#4. ‘Playtest’ (Series 3, Episode 2)

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Bringing a terrifying reality to modern horror gaming ‘Playtest’ was an ordeal to say the least. Playing with a horrifying concept of a game that attempts to scare it’s players based on their unique fears this episode will connect deeply with every viewer. You’ll begin to wonder what the game would throw at you if you were playing and things only become more chilling when you have a mutual fear of the characters!


#3. ‘Shut Up and Dance’ (Series 3, Episode 3)

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Having to follow ‘Playtest’ wouldn’t be ideal for any episode but ‘Shut Up and Dance’ easily deals with this kind of expectation holding my attention like no other episode in the series did. On any given day this could be my favourite episode. This episode is easily the most current and as was noted by Brooker could happen today. The episode features a blisteringly good performance from lead Alex Lawther which will leave you broken for some time.


#2. ‘The National Anthem’ (Series 1, Episode 1)

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The episode that started everything off with the most brutal ultimatum you’re ever likely to hear. The narrative here is so brilliantly crafted with coherent and conclusive writing with one of the clearest messages of all the episodes. ‘The National Anthem’ captured the reactions of the public so accurately and featured the best performance I’ve ever seen from Rory Kinnear as the Prime Minister. Accompanied by a harrowing score this episode paved the way for this brutal series and until the very end of the most recent series held the top spot on my list of favourites.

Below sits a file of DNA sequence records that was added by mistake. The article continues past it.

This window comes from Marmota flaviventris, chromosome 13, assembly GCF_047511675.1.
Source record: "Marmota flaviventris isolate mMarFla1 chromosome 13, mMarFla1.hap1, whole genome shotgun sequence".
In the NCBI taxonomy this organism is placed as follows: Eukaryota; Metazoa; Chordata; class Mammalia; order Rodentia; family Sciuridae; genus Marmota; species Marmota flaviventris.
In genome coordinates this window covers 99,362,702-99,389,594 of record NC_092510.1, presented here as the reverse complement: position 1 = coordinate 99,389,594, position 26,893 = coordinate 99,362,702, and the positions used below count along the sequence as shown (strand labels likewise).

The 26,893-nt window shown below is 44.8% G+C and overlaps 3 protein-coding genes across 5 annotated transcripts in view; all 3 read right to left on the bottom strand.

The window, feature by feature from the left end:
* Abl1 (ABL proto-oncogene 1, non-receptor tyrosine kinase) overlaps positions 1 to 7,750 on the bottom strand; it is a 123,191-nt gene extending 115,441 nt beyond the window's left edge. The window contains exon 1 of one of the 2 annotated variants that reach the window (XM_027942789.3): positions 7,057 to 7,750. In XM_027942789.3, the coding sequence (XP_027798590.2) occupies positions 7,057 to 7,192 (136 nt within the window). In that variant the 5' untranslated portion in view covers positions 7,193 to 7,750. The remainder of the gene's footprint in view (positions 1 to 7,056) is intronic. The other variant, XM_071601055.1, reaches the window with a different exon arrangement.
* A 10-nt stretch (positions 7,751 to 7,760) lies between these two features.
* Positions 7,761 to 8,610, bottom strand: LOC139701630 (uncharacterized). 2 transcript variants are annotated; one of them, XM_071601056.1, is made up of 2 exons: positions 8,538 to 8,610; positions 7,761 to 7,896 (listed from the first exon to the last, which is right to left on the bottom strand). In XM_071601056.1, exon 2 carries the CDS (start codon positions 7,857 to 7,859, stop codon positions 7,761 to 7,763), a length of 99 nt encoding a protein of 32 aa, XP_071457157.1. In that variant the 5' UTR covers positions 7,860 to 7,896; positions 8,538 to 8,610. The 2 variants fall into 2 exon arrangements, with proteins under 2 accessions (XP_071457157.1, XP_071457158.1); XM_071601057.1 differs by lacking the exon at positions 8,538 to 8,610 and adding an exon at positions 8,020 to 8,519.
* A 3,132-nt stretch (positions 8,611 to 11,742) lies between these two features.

#1. ‘Hated in the Nation’ (Series 3, Episode 6)

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Yes, if you hadn’t worked it out already my favourite episode of the entire ‘Black Mirror’ collection is the feature length finale to the new series, ‘Hated in the Nation’. It’s no wonder that the film fan in me loved the ninety minute run-time here and the police investigation set up was only further to my liking. This episode felt like the type of story that ‘Doctor Who’ could only dream of. Combining a murder mystery with exciting action, super performances, a brilliant narrative and all with a sting in the tail. Mr. Brooker certainly saved his best for last. 


So that’s my list from least to most favourite, please let me know what you think about my rankings and let me know your order. Hopefully if you haven’t watched any of ‘Black Mirror’ this list has encouraged you to watch some of it, the beauty is you can watch any episode in isolation without having to catch up so you’ve no excuse not to try it out! I can wholeheartedly say that ‘Black Mirror’ is the best television series I have ever seen and can’t wait for more of it.


Thanks for reading this list and please let me know what you thought about the three series! Leave a comment below or drop me a tweet over at @HCMovieReviews.